June 12, 2012: Responding to criticism from nervous neighbors, China is not apologizing for its growing military power. China's 2.1 million active duty military personnel make it the largest in the world. For two decades now this force has been shrinking and transformed by a flood of new equipment. China says this spending is necessary because China has vast frontiers (22,000 kilometers of land borders and 18,000 kilometers of coastline). But those borders have been there for a long time and have never been well guarded. Historically, China needed large armed forces to protect against invaders looking to get rich by looting the place. As previous invaders (Japanese, Mongols, Western colonial powers) have discovered, invasion is more trouble, and expensive, than it's worth. China's neighbors see the world this way and consider a growing Chinese military as a potential aggressor. That is how China grew over thousands of years. A little invasion here, a little aggressive diplomacy there expands the imperial borders bit by bit. Look at the ethnic map of China and you will find both sides of Chinese border regions crowded with ethnic minorities that preferred to flee the imperial invaders, rather than just submit to the Han (ethnic Chinese, who are 20 percent of the planet's population). While there have been some genocides along the way, China is content to slowly assimilate its neighbors. Few have ever wanted assimilation and the current unrest in Tibet (seized in 1951) and northwest China (seized in 1949) is directly related to Tibetans and Turks resisting being overrun by Han migrants. China has border disputes and territorial claims, some quite ancient, with all its neighbors. Recently it has been quite vocal, and threatening, about disputes with India and the Philippines. Actually, China claims all of the South China Sea and any natural resources beneath. Chinese state controlled media have mentioned ("accidentally", several times) that the Philippines is actually a part of China. As a result of all this, most nations in East Asia see growing Chinese military power as part of a plan to expand China, not defend it.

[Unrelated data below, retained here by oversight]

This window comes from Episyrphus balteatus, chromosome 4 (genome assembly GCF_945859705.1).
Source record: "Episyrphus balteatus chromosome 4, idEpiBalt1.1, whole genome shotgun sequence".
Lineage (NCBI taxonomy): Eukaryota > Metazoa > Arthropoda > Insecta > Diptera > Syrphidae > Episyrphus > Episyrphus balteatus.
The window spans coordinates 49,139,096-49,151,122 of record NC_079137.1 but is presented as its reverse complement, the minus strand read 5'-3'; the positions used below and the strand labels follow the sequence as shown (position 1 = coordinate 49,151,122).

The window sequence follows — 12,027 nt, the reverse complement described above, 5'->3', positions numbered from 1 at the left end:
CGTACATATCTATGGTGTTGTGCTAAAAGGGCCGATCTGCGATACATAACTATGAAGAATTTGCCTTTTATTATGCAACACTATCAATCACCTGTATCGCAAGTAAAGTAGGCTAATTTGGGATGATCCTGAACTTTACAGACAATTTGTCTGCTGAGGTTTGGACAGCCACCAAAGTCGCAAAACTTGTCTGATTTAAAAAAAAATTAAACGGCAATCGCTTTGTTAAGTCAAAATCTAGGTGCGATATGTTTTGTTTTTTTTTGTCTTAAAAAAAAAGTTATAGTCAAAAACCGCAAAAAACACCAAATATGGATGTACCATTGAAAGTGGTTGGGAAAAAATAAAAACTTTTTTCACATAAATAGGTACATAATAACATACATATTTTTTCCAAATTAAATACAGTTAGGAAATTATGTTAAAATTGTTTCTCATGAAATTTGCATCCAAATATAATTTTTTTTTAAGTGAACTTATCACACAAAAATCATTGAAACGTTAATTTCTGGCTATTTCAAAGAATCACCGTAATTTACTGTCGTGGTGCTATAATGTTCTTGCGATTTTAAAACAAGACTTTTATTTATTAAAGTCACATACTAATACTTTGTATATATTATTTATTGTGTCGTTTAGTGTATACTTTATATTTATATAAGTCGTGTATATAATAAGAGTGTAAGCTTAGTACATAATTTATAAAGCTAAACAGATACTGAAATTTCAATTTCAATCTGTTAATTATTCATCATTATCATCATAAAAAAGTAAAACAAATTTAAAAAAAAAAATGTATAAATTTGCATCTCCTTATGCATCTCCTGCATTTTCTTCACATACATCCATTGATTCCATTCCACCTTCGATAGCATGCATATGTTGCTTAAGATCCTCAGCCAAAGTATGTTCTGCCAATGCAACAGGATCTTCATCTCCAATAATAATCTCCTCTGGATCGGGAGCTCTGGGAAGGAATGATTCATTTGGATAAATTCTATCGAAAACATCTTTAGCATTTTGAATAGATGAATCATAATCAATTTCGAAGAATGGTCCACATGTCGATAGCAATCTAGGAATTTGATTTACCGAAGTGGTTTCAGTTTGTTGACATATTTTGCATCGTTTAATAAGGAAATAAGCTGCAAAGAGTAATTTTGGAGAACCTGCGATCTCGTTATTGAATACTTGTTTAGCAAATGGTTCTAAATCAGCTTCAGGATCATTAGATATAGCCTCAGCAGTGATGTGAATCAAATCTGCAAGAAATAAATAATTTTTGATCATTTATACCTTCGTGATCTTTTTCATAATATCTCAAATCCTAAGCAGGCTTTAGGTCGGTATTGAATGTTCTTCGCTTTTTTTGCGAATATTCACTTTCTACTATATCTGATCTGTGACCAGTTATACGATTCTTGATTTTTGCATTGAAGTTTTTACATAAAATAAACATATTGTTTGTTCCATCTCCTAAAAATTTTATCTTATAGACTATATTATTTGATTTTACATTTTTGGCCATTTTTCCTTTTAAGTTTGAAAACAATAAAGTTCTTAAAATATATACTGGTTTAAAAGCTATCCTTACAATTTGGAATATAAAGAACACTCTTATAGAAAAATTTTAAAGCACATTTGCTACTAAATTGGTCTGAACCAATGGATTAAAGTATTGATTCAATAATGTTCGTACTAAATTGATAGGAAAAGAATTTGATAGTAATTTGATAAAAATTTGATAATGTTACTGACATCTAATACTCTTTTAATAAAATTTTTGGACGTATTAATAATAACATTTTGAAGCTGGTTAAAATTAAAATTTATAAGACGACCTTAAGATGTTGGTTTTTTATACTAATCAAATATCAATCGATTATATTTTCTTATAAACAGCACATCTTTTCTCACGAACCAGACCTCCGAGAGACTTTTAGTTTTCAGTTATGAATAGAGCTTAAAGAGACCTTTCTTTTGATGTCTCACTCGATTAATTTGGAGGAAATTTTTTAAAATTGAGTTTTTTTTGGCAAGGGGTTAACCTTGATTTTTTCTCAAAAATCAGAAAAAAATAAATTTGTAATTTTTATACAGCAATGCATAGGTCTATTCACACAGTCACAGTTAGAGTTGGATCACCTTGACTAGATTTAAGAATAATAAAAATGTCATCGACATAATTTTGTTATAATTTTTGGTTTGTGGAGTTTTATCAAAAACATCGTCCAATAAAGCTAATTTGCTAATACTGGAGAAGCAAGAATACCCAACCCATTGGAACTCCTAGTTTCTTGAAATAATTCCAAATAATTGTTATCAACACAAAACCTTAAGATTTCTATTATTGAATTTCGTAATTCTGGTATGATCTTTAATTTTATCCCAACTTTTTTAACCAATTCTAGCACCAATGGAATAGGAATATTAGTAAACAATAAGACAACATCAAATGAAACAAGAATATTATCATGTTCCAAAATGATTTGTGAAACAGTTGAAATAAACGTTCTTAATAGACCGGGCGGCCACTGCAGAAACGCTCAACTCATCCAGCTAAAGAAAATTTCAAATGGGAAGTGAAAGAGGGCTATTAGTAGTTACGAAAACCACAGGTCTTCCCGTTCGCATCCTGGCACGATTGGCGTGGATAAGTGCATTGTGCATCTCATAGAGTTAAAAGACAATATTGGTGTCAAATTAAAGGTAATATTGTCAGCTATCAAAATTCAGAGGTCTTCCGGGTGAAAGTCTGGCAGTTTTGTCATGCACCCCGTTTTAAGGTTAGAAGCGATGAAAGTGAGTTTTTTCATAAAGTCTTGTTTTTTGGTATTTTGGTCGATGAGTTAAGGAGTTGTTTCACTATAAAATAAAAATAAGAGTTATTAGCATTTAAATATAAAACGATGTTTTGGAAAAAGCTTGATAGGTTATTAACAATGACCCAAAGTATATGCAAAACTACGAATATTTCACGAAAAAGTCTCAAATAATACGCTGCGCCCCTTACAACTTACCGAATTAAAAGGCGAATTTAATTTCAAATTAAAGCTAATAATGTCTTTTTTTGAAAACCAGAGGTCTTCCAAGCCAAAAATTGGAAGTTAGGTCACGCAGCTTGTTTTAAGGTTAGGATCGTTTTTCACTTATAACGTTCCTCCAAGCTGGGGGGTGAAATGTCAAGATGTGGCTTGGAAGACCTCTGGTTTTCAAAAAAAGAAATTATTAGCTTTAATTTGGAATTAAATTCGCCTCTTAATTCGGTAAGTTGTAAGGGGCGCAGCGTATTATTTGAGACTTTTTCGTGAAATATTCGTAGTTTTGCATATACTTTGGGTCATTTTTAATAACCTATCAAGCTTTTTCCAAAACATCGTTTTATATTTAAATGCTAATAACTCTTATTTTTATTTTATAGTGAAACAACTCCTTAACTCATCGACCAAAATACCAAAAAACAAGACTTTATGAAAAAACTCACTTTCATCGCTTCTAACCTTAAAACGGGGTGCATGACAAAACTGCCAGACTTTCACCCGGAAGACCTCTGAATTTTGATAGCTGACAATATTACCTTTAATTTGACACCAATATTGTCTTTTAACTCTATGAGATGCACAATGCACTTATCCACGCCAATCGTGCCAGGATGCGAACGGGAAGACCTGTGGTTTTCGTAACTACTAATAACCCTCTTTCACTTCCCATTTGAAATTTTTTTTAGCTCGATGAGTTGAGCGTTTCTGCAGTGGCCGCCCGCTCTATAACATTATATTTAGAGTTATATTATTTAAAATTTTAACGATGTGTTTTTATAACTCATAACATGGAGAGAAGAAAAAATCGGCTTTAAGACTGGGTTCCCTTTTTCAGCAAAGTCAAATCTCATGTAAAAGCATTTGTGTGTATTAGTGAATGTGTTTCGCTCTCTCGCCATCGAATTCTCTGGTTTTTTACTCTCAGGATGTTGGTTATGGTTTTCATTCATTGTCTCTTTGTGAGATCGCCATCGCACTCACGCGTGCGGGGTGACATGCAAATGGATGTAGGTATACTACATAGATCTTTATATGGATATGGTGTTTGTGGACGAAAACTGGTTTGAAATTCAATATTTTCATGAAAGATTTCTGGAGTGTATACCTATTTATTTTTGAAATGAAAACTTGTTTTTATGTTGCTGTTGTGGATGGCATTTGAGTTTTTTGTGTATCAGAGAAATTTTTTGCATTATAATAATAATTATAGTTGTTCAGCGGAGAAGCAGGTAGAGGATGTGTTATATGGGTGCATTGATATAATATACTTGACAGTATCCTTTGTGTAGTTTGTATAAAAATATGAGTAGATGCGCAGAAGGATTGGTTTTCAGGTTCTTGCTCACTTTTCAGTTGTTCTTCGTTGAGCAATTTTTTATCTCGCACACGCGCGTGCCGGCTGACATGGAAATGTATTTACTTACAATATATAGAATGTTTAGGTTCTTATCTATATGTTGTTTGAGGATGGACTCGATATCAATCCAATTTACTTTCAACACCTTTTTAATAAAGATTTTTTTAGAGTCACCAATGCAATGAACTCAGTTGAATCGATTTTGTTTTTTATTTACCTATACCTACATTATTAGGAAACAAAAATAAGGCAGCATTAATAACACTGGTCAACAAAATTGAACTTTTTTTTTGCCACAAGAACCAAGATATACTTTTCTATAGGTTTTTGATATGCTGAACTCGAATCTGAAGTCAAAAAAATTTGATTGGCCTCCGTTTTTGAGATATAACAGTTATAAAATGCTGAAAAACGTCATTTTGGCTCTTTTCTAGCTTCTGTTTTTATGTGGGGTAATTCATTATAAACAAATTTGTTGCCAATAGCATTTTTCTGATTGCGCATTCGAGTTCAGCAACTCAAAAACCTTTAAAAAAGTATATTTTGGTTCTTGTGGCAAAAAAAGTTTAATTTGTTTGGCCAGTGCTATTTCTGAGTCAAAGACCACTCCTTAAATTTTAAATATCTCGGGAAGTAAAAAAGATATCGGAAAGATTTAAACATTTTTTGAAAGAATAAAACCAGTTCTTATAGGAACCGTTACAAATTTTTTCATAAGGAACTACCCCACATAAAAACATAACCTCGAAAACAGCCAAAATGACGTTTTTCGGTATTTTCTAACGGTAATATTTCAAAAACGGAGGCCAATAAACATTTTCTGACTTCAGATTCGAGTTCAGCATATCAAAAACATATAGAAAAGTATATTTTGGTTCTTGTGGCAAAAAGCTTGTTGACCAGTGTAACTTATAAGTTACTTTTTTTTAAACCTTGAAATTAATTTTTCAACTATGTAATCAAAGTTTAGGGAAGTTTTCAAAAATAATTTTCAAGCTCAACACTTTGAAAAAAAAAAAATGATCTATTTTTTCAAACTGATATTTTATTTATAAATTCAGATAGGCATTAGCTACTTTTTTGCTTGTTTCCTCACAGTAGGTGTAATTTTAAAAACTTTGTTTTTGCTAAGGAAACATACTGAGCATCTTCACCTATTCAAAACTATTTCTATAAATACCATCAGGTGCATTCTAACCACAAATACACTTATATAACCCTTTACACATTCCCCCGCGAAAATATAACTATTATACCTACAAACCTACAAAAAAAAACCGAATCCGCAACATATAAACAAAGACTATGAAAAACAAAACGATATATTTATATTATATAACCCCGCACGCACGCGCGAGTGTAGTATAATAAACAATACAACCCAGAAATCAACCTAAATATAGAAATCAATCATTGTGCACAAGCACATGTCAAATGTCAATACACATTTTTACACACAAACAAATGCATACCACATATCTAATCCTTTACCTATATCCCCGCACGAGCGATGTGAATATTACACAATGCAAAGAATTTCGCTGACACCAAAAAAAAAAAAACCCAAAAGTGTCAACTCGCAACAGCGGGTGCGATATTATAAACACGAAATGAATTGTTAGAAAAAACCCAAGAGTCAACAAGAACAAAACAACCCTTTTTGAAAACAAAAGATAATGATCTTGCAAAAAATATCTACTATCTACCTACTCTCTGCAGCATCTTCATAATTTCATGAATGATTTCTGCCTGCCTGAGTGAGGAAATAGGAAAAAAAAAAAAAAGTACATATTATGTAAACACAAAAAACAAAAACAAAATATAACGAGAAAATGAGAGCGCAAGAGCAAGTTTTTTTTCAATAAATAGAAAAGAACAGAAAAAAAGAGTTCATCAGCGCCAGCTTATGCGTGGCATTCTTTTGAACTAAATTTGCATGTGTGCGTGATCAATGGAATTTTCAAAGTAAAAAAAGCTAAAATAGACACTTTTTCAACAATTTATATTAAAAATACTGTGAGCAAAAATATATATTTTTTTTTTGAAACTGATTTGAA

The modernization of China's forces is scary because it includes more training, and not just buying a lot of modern weapons and gear. Chinese warships are now being encountered far at sea and Chinese warplanes are increasingly coming up to, and occasionally crossing the borders, of neighbors. Chinese long-range maritime patrol aircraft are being seen far at sea. All this convinces neighbors that the Chinese modernization is not just for show but for some sinister purpose. One could dismiss this as paranoia, except that paranoia has long been seen by the neighbors as a healthy response to Chinese military power and intentions. The really scary aspect of all this is the knowledge that China takes the long view and will patiently increase the military and diplomatic pressure slowly until, eventually, the opponent succumbs to the inevitable.